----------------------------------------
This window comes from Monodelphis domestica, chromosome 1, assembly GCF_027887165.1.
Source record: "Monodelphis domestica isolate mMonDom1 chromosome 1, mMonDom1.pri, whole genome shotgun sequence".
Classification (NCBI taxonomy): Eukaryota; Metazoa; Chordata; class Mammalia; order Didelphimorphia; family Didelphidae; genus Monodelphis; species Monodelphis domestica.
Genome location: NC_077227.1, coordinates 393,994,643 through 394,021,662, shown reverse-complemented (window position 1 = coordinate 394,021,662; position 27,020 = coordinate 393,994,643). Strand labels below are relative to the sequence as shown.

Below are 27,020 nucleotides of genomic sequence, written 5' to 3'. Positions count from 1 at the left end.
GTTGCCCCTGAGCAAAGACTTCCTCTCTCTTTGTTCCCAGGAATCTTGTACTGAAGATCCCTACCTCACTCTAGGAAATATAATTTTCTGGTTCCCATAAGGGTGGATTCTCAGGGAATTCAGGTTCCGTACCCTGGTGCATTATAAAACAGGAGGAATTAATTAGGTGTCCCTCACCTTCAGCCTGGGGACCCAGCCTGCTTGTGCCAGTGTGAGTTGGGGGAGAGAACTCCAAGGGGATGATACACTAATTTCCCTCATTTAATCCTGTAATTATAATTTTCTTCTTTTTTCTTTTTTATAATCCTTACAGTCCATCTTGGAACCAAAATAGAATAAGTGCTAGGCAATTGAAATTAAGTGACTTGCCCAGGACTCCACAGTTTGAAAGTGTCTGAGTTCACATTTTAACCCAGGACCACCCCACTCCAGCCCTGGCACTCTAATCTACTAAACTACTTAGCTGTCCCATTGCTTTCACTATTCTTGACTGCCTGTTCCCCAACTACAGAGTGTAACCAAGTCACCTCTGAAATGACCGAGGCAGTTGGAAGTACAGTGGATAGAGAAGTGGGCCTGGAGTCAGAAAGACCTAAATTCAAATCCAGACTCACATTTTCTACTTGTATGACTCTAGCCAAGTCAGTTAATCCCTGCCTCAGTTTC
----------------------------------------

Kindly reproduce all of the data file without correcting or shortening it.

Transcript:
This window comes from Monodelphis domestica, chromosome 1, assembly GCF_027887165.1.
Source record: "Monodelphis domestica isolate mMonDom1 chromosome 1, mMonDom1.pri, whole genome shotgun sequence".
Classification (NCBI taxonomy): Eukaryota; Metazoa; Chordata; class Mammalia; order Didelphimorphia; family Didelphidae; genus Monodelphis; species Monodelphis domestica.
Genome location: NC_077227.1, coordinates 393,994,643 through 394,021,662, shown reverse-complemented (window position 1 = coordinate 394,021,662; position 27,020 = coordinate 393,994,643). Strand labels below are relative to the sequence as shown.

Below are 27,020 nucleotides of genomic sequence, written 5' to 3'. Positions count from 1 at the left end.
GTTGCCCCTGAGCAAAGACTTCCTCTCTCTTTGTTCCCAGGAATCTTGTACTGAAGATCCCTACCTCACTCTAGGAAATATAATTTTCTGGTTCCCATAAGGGTGGATTCTCAGGGAATTCAGGTTCCGTACCCTGGTGCATTATAAAACAGGAGGAATTAATTAGGTGTCCCTCACCTTCAGCCTGGGGACCCAGCCTGCTTGTGCCAGTGTGAGTTGGGGGAGAGAACTCCAAGGGGATGATACACTAATTTCCCTCATTTAATCCTGTAATTATAATTTTCTTCTTTTTTCTTTTTTATAATCCTTACAGTCCATCTTGGAACCAAAATAGAATAAGTGCTAGGCAATTGAAATTAAGTGACTTGCCCAGGACTCCACAGTTTGAAAGTGTCTGAGTTCACATTTTAACCCAGGACCACCCCACTCCAGCCCTGGCACTCTAATCTACTAAACTACTTAGCTGTCCCATTGCTTTCACTATTCTTGACTGCCTGTTCCCCAACTACAGAGTGTAACCAAGTCACCTCTGAAATGACCGAGGCAGTTGGAAGTACAGTGGATAGAGAAGTGGGCCTGGAGTCAGAAAGACCTAAATTCAAATCCAGACTCACATTTTCTACTTGTATGACTCTAGCCAAGTCAGTTAATCCCTGCCTCAGTTTC